In 1978 Sarajevo received the privilege to be the host of the 1984 Winter Olympic Games. This meant constructing and developing and also renovation of existing venues.
The idea of Sarajevo hosting the Winter Games came years before the nomination around 1968 by the Organisation for Economic Co-operation and Development’s study on promoting winter tourism in Yugoslavia.
Other candidate cities were Sapporo, Japan and Gothenburg, Sweden. It was the first communist country to ever host the Winter Olympic Games.
Some of the venues were left to decay, others were destroyed in the time to come after the Games. Today they look like a great place to hike to and even hang around. Especially great is the Trebević Bobsleigh and Luge Track.
It is situated on Trebević mountain and has a great view on the City of Sarajevo. The bobsleigh track walls today are colored with graffiti making them the perfect candy for the eyes when you get bored of the city view.
Skenderija sports center was hosting the figure skating and ice hockey matches. It was built before the Olympic nominations and opened on 29 November 1969 by hosting a premiere of the greatest Yugoslavian movie at the time “The Battle on the River Neretva”(featuring: Franco Nero, Orson Welles, Sylva Koscina etc.)
The abandoned bobsled and luge track from the 1984 Winter Olympics in Sarajevo, Bosnia and Herzegovina. During the siege of Sarajevo (1992-1995), the track was used as an artillery position by Bosnian Serb forces.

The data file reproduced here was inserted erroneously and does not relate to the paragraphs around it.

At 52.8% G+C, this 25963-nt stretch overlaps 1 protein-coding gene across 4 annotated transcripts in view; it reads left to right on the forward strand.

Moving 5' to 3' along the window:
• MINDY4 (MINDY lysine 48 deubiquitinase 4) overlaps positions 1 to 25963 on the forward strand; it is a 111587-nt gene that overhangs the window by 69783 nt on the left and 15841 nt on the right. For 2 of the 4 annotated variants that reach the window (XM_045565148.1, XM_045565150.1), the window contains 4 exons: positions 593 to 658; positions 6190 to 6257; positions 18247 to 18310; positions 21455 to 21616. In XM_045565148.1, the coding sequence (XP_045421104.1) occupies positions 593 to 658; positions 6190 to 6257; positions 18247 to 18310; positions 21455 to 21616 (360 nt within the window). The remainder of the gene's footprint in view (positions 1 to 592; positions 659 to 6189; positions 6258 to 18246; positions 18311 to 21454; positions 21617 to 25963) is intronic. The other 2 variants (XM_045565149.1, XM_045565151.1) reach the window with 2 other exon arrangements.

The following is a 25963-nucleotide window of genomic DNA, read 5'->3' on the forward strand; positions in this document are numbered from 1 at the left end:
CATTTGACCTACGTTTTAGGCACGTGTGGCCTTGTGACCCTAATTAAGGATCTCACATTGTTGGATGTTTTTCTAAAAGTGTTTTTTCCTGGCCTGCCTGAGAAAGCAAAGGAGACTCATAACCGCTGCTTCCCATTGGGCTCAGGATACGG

The venue’s roof suffered under record snowfalls in 2012 in Sarajevo making the whole building unstable.
The weather was not very cooperative with the ski disciplines. Strong winds postponed the men’s downhill three times before it was finally run.
The victor in this discipline was Bill Johnson of the United States. The 30 km cross-country skiing was literally done blind as a blizzard raged on. The first one to battle it out and cross the finish line was the Soviet Union skier Nikolay Zimyatov.
Readers of Yugoslav newspaper were asked to choose the the official mascot for the Winter Games from six finalists. In a competition between a lamb, a mountain goat, a porcupine, a chipmunk, a wolf and a snowball, the readers decided on the little wolf named Vučko.
Vučko was designed by Slovenian designer and illustrator Jože Trobec and is still a symbol of Sarajevo and can still be seen all around the city.
Besides the Vučko inspired graffiti, two more symbols remind people of Sarajevo and visitors of the Games. One of them is the Olympic Tower and the Olympic Symbol monument near Sarajevo.